Max Boss, Farao, Madeleine Bloom


Karma She

Alex St-Joan


Karma She & Alex St-Joan

Our July residents of Amplify Berlin deserve special praise for keeping cool through adversity. As the scheduled mentor Planningtorock was not able to participate, mentees Alex St-Joan and Karma She started their journey without the expected structure, but dove deep in the studio and created amazing results nonetheless.

Various members of Berlin’s music community stepped in to help: Thanks to Max Boss from Easter who spent time in the studio with both of them; singer/songwriter Farao who guided Alex for her live set preparation; and Karma She got support on her live setup from Ableton Certified Trainer and educator Madeleine Bloom.

We had the two mentees interview each other to allow them to share more about themselves and their respective journeys.

ASJ: Coming from an art background, how did you get into music production?

KS: When I was a teenager I started making arty videos in which sound was very important and later I became a drummer and lead singer in a post-punk band. During my art studies I began creating performances with drumming and spoken word, but since I always listened to hip hop, I really wanted to make people dance. I did a short Ableton course and started my journey with electronic music. When I was traveling in India after I finished my MFA, I thought about creating a performance project with a character that is an alternative pop star/rapper. I wanted to create DIY pop shows (a sort of contradiction) and merge the distinction between life and art, so i created my ultimate art project – KARMA SHE – a creative identity that serves as a vessel for all of my multi-disciplinary explorations.

ASJ: You’ve been pretty hyped on social media about your new songs. What do you think is the one thing every song must have in order for it to work?

KS: I think i just get pretty hyped when I’m making new songs that I like and it translates on social media. It’s hard to say what’s the one thing because it’s usually a combination of different elements that have a tension between them. For example, a song with a great beat and an awesome sound can easily be destroyed by poor lyrics, in my opinion. When i’m in the studio a song has to make me wanna move when I hear it, if it doesn’t communicate to the brain in my hips it doesn’t work. I also always need to have a strange or disharmonious element in the track to create interest in my head.

ASJ: What is something you would tell an aspiring producer, especially one who is intimidated by the thought of technology they aren’t familiar with, in order to simplify the music-making process?

KS: To keep at it and know that it just takes practice to get through the technical stuff, especially in the beginning; plus every session I learn something new so it’s an endless process but filled with rewards along the way. Have a strong vision with what you wanna do, be honest and original and ask for help if you get stuck. Your music is where you are right now and that’s beautiful, so don’t block with too much self criticism and I recommend watching tutorials where experienced producers explain how they make tracks. It’s a great source for tips and seeing different workflows.

KS: What does success mean to you?

ASJ: On a micro level, I feel successful when I really nail a song. When I’ve put the time and effort in and arrived at the point where I believe I’ve constructed something that does the initial idea of the song justice, then I feel a huge, satisfying sense of achievement. On a broader scope, as a working musician, success for me lies in sustainability – in producing music that generates interest and thus paid work. These two things work comfortably hand in hand: the quality of the music is driven by my desire to produce a song that delivers according to my criteria, and the sustainability comes from the quality of the music and the interest it generates.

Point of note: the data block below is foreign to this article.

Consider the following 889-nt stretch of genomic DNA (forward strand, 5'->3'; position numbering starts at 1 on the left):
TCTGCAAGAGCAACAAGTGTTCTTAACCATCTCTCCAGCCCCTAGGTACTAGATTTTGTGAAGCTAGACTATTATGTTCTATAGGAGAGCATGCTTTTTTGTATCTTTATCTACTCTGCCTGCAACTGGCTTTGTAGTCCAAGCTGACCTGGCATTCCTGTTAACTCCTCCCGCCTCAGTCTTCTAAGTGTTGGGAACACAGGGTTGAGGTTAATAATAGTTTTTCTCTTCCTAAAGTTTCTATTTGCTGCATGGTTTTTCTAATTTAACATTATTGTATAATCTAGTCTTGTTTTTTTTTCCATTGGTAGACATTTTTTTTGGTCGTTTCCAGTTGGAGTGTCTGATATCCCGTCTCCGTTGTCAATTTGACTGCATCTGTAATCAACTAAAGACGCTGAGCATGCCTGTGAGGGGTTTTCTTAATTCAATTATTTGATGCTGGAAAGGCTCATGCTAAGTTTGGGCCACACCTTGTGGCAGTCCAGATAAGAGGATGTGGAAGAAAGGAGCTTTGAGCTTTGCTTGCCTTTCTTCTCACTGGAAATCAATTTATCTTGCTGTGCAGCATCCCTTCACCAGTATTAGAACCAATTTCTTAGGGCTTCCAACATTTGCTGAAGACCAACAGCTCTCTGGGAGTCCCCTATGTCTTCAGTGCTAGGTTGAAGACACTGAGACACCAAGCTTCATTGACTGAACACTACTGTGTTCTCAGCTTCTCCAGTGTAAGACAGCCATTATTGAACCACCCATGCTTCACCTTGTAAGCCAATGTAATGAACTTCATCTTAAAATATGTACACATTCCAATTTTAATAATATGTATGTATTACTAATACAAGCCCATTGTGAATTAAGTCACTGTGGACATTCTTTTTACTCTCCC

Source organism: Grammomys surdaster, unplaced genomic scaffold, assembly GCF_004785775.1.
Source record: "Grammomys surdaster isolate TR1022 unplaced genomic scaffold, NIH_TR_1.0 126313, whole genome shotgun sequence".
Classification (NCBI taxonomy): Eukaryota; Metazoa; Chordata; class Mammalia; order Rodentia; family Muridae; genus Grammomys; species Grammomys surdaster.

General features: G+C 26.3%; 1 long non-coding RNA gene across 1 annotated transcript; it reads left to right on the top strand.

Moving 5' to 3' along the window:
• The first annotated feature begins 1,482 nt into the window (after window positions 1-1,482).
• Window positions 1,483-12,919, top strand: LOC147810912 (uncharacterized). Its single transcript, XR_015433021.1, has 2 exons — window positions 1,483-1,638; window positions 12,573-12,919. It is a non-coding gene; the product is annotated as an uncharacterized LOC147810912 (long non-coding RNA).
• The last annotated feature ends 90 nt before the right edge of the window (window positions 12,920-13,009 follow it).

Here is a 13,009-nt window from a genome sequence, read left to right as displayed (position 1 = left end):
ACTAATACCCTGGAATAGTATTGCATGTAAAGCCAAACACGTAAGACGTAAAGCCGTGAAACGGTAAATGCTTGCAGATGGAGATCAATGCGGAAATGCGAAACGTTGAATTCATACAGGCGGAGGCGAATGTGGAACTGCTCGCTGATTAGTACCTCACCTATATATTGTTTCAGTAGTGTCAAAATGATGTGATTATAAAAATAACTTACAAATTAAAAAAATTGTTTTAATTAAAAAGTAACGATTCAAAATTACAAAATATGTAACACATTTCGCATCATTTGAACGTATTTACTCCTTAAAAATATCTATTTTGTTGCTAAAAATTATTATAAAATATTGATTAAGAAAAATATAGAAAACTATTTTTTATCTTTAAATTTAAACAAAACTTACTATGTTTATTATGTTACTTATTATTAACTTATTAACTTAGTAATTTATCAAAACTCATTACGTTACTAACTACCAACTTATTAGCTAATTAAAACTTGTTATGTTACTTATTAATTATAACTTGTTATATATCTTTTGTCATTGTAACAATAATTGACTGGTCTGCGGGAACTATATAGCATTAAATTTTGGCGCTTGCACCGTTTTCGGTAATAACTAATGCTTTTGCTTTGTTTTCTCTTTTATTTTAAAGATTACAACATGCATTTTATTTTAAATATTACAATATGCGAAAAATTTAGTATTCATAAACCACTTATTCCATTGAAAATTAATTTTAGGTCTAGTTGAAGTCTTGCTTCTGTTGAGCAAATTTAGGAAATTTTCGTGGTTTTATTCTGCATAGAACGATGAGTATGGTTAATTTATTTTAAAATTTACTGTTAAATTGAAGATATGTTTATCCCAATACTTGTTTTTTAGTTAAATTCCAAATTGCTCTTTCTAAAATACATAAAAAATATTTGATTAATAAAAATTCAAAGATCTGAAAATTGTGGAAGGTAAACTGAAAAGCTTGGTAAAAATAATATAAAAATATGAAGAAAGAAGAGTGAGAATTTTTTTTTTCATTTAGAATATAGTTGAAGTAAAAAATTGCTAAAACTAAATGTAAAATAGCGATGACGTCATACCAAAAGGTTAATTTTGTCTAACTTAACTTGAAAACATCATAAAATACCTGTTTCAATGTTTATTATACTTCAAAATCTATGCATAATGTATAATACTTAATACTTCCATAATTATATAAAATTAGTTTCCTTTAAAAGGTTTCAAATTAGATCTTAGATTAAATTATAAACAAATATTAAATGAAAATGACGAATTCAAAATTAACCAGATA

KS: From where do you draw your inspiration?

ASJ: It varies. My EP “Kick & Rise” was inspired in part by reading Franz Von Schönwerth, a civil servant in Bavaria in the 1800’s, who collected folklore from the area, much like the Brothers Grimm. The stories are random, crude and fantastical and made me think a lot about the stories we tell ourselves in order to understand our desires and fears. The idea for the EP began by retelling a particular folk tale from a different perspective in one of my songs. By the end of the production process, I had not only finished 4 songs but created some folklore of my own.More recently, as part of the Amplify residency, I have been taking my lead from samples of NASA space probe recordings and finding both rhythm and melody within them. Technology also plays its part in inspiration, sometimes it’s as simple as picking up a drum machine and just playing around with it, as I’ve been doing in the studio. I feel like our brains are always trying to shed information, all you have to do is find an outlet.

KS: Describe your production process.

ASJ: Make coffee. Turn computer on. Start pushing notes around on the grid. Lay down a vocal line. Push more things around the grid. Get up and walk around. Return to the computer and listen to what is there. Finish coffee. Try out bass lines on the keyboard. Put filter delay on everything. Take filter delay off everything except for the rimshot. Make a note of some lines I like. Wonder if the word agreeance is an actual word. Spend 8 minutes online reading about the difference between agreement and agreeance. Decide neither word fits and discard line. Remind myself that I need to drink water. Fill up large water bottle and then ignore it for the next two hours. Try to find a decent snare sound. Spend 12 minutes EQing it to then decide that a closed high hat would be better. Notice the stiffness in my shoulders and remind myself to do some exercise. Make a herbal tea instead.

Rinse and repeat.